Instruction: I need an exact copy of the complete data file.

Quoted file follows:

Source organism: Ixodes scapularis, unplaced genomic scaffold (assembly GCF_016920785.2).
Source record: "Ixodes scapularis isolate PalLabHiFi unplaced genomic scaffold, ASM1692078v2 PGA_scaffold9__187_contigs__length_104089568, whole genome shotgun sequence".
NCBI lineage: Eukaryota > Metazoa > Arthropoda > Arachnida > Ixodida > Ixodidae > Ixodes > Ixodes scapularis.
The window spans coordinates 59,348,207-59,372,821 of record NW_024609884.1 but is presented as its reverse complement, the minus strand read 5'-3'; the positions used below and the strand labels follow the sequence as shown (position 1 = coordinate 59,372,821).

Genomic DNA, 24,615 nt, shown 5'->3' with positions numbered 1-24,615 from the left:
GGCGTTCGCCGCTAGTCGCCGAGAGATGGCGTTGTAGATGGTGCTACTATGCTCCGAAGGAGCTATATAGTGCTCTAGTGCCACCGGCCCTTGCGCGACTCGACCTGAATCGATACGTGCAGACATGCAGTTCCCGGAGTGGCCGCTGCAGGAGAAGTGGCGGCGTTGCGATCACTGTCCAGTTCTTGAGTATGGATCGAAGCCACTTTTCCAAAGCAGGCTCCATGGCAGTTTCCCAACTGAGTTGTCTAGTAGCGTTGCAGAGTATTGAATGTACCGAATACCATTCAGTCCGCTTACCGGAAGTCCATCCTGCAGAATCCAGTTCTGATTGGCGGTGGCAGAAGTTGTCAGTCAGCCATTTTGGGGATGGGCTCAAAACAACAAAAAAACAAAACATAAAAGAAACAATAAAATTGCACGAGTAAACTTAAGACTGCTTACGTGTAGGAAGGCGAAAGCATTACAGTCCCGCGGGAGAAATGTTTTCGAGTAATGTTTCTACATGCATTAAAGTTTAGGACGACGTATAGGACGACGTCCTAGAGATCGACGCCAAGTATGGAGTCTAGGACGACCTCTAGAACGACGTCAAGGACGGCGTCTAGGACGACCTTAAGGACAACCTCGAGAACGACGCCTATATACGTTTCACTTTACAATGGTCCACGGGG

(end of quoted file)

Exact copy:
Source organism: Ixodes scapularis, unplaced genomic scaffold (assembly GCF_016920785.2).
Source record: "Ixodes scapularis isolate PalLabHiFi unplaced genomic scaffold, ASM1692078v2 PGA_scaffold9__187_contigs__length_104089568, whole genome shotgun sequence".
NCBI lineage: Eukaryota > Metazoa > Arthropoda > Arachnida > Ixodida > Ixodidae > Ixodes > Ixodes scapularis.
The window spans coordinates 59,348,207-59,372,821 of record NW_024609884.1 but is presented as its reverse complement, the minus strand read 5'-3'; the positions used below and the strand labels follow the sequence as shown (position 1 = coordinate 59,372,821).

Genomic DNA, 24,615 nt, shown 5'->3' with positions numbered 1-24,615 from the left:
GGCGTTCGCCGCTAGTCGCCGAGAGATGGCGTTGTAGATGGTGCTACTATGCTCCGAAGGAGCTATATAGTGCTCTAGTGCCACCGGCCCTTGCGCGACTCGACCTGAATCGATACGTGCAGACATGCAGTTCCCGGAGTGGCCGCTGCAGGAGAAGTGGCGGCGTTGCGATCACTGTCCAGTTCTTGAGTATGGATCGAAGCCACTTTTCCAAAGCAGGCTCCATGGCAGTTTCCCAACTGAGTTGTCTAGTAGCGTTGCAGAGTATTGAATGTACCGAATACCATTCAGTCCGCTTACCGGAAGTCCATCCTGCAGAATCCAGTTCTGATTGGCGGTGGCAGAAGTTGTCAGTCAGCCATTTTGGGGATGGGCTCAAAACAACAAAAAAACAAAACATAAAAGAAACAATAAAATTGCACGAGTAAACTTAAGACTGCTTACGTGTAGGAAGGCGAAAGCATTACAGTCCCGCGGGAGAAATGTTTTCGAGTAATGTTTCTACATGCATTAAAGTTTAGGACGACGTATAGGACGACGTCCTAGAGATCGACGCCAAGTATGGAGTCTAGGACGACCTCTAGAACGACGTCAAGGACGGCGTCTAGGACGACCTTAAGGACAACCTCGAGAACGACGCCTATATACGTTTCACTTTACAATGGTCCACGGGG